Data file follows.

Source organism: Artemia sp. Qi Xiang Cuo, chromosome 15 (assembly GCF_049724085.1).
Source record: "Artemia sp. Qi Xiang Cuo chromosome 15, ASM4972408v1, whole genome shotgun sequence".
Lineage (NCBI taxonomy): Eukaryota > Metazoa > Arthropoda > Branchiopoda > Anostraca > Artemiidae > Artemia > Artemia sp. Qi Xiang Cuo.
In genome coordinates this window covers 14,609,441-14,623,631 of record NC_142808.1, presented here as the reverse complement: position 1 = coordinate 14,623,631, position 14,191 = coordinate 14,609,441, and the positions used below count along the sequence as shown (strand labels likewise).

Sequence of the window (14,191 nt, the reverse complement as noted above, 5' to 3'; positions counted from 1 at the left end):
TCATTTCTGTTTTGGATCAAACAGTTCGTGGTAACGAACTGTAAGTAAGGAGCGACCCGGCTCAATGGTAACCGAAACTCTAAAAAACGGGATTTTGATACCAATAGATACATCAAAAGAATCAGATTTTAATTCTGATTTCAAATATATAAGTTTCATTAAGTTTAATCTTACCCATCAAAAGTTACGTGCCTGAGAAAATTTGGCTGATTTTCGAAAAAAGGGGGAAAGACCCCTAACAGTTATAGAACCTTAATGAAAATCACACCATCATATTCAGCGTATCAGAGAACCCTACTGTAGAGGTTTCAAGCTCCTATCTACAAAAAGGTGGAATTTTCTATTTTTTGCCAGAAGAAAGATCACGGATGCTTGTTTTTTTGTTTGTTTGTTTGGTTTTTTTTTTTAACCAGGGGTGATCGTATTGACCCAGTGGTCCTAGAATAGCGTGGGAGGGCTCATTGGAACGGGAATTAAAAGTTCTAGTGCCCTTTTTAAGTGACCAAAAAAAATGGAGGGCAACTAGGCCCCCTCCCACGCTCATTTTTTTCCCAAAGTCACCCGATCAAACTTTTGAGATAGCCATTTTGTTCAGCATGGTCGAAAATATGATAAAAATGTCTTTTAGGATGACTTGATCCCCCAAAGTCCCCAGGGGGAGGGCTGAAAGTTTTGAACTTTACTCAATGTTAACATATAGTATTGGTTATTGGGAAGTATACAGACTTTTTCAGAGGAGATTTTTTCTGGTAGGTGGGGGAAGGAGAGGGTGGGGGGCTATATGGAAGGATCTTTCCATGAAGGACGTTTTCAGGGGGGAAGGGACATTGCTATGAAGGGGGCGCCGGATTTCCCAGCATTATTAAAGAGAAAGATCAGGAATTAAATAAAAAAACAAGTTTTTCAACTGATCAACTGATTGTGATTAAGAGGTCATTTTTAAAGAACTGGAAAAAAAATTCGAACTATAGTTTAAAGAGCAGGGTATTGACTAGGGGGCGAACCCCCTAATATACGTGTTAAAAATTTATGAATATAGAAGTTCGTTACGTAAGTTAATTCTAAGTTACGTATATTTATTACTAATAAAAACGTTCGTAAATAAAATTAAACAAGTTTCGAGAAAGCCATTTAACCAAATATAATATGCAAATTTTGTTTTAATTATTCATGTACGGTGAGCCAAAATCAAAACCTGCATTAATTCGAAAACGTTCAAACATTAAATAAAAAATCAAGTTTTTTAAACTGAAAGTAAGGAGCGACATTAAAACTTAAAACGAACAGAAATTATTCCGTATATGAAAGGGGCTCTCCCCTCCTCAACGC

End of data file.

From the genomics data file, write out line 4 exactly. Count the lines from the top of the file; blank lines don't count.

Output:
In genome coordinates this window covers 14,609,441-14,623,631 of record NC_142808.1, presented here as the reverse complement: position 1 = coordinate 14,623,631, position 14,191 = coordinate 14,609,441, and the positions used below count along the sequence as shown (strand labels likewise).